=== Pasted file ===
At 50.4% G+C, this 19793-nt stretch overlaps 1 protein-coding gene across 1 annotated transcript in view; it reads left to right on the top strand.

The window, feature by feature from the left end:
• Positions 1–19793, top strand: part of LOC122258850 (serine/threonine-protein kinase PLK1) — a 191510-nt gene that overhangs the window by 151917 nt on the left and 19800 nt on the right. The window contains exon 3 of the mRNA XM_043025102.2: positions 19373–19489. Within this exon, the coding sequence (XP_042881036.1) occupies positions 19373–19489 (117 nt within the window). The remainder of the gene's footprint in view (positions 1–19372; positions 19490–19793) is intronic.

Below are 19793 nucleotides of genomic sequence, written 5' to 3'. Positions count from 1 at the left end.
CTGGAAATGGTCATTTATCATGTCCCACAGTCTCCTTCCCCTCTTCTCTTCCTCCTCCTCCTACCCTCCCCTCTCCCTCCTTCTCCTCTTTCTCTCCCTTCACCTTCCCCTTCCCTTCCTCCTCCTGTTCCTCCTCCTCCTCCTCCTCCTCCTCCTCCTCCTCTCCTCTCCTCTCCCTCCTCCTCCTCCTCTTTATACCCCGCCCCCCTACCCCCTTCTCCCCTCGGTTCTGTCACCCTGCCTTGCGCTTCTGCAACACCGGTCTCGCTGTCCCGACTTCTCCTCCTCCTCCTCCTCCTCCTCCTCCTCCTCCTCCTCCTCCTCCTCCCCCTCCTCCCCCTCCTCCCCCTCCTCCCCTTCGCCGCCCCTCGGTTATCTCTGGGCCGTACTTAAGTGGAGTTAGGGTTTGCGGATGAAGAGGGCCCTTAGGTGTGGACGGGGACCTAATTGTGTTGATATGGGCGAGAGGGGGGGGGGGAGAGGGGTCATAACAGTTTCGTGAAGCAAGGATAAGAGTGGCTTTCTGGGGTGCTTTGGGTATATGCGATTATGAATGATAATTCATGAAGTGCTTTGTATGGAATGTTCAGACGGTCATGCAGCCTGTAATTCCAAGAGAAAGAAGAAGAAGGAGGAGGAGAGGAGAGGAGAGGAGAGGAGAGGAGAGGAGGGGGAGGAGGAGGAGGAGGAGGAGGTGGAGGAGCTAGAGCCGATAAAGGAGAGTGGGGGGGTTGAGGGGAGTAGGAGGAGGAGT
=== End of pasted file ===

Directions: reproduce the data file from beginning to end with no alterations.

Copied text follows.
At 50.4% G+C, this 19793-nt stretch overlaps 1 protein-coding gene across 1 annotated transcript in view; it reads left to right on the top strand.

The window, feature by feature from the left end:
• Positions 1–19793, top strand: part of LOC122258850 (serine/threonine-protein kinase PLK1) — a 191510-nt gene that overhangs the window by 151917 nt on the left and 19800 nt on the right. The window contains exon 3 of the mRNA XM_043025102.2: positions 19373–19489. Within this exon, the coding sequence (XP_042881036.1) occupies positions 19373–19489 (117 nt within the window). The remainder of the gene's footprint in view (positions 1–19372; positions 19490–19793) is intronic.

Below are 19793 nucleotides of genomic sequence, written 5' to 3'. Positions count from 1 at the left end.
CTGGAAATGGTCATTTATCATGTCCCACAGTCTCCTTCCCCTCTTCTCTTCCTCCTCCTCCTACCCTCCCCTCTCCCTCCTTCTCCTCTTTCTCTCCCTTCACCTTCCCCTTCCCTTCCTCCTCCTGTTCCTCCTCCTCCTCCTCCTCCTCCTCCTCCTCCTCTCCTCTCCTCTCCCTCCTCCTCCTCCTCTTTATACCCCGCCCCCCTACCCCCTTCTCCCCTCGGTTCTGTCACCCTGCCTTGCGCTTCTGCAACACCGGTCTCGCTGTCCCGACTTCTCCTCCTCCTCCTCCTCCTCCTCCTCCTCCTCCTCCTCCTCCTCCTCCCCCTCCTCCCCCTCCTCCCCCTCCTCCCCTTCGCCGCCCCTCGGTTATCTCTGGGCCGTACTTAAGTGGAGTTAGGGTTTGCGGATGAAGAGGGCCCTTAGGTGTGGACGGGGACCTAATTGTGTTGATATGGGCGAGAGGGGGGGGGGGAGAGGGGTCATAACAGTTTCGTGAAGCAAGGATAAGAGTGGCTTTCTGGGGTGCTTTGGGTATATGCGATTATGAATGATAATTCATGAAGTGCTTTGTATGGAATGTTCAGACGGTCATGCAGCCTGTAATTCCAAGAGAAAGAAGAAGAAGGAGGAGGAGAGGAGAGGAGAGGAGAGGAGAGGAGAGGAGGGGGAGGAGGAGGAGGAGGAGGAGGTGGAGGAGCTAGAGCCGATAAAGGAGAGTGGGGGGGTTGAGGGGAGTAGGAGGAGGAGT